What Makes A Customer Say "Buy" Instead of "Bye-Bye"


Regardless of what you sell, if you understand why people buy something you’ll have a better chance of selling more to your customers. First, let’s take a look at the five stages people go through when they make a purchase:

      1.  They become aware of a need.
      2.  They look for information – what will satisfy their need?
      3.  They evaluate their options for need satisfaction – what satisfies it best?
      4.  They purchase their preferred option (or a substitute if their first choice isn’t available).
      5.  They reconsider – “Did I really make the right choice there?”

The actual purchase is just one step in this process. Three steps lead up to it and one follows, and all are important. If a plumber needs a motor vehicle for his business, he starts the process by gathering information about the various types of vehicles that might be suitable; light trucks, pickups, SUVs, vans and station wagons.

Let’s say that he reviews all the literature and decides a Ford van will be the best vehicle for his requirements. He goes off to two or three dealers until he gets what he thinks will be his best deal. He buys the van and brings it home, then wonders the next day ‘what if?’ - “If I’d bought the SUV I could’ve used it on holidays”; “If I’d gone to just one more dealer I might have saved more money.” That’s how the process works.

After stage 1, the customer is aware of the need and decides what they require to make an informed decision. The usefulness and influence of various sources of information vary by the type of product and by customer. During stage 2, your advertising and promotion, your literature and your website, begin to link you to the customer. Your reputation can also be a factor.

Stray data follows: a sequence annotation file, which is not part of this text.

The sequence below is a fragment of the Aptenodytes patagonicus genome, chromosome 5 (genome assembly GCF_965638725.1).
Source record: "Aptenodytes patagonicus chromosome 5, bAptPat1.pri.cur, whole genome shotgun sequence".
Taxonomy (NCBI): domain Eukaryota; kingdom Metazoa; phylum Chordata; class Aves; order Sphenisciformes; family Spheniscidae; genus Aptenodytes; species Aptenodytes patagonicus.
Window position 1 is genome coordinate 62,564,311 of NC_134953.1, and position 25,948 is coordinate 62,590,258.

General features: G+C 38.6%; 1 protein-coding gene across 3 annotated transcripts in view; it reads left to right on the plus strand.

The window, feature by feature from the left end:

In stage 3, customers often come to potential suppliers with requests for more information and even assistance in making their decision. That’s where your customer service team first interacts with the customer – usually by telephone or during a personal visit.

In decisions about products that are perceived as expensive or extremely important, the supplier may have to provide a substantial amount of reinforcement concerning the benefits the product will deliver, but it’s a great opportunity to get close to the customer.

If your sales team is good at their job stage 4 follows and rings your till. This is often seen as the end of the transaction, but stage 5 can actually be the most critical – managing the ‘post-purchase remorse’ as this stage is often called. It is common for customers to experience concerns after making a purchase, feeling that perhaps an alternative product or source might have given them a better outcome.

The customer often needs encouragement that they have made the right decision. The supplier who anticipates this and does a post purchase follow up is the one most likely to get repeat business from their customers. So back to the question of why people buy from you; it’s got a lot to do with how many of the 5 stages you play a part in, as well as how effective you are in each stage. One researcher found that the most important reasons customers chose a particular supplier to meet their needs are: 

      -  They like and trust their salesperson 
      -  They understand what they are buying 
      -  They feel positive about the person and the company they are buying from 
      -  They perceive value in the product they purchase

There are both logical and emotional reasons why customers buy from you. Research has shown that the emotional reasons are often every bit as important as the logical ones - customers buy something because it makes them feel good.

Customers naturally think their purchase is a purely logical decision, but in fact they buy from the supplier who makes them feel the best about buying something, both before and after the purchase. Work to understand your customers and make them feel good through as many of the five stages of the buying process as you can.

Until next week,
Mike Reddy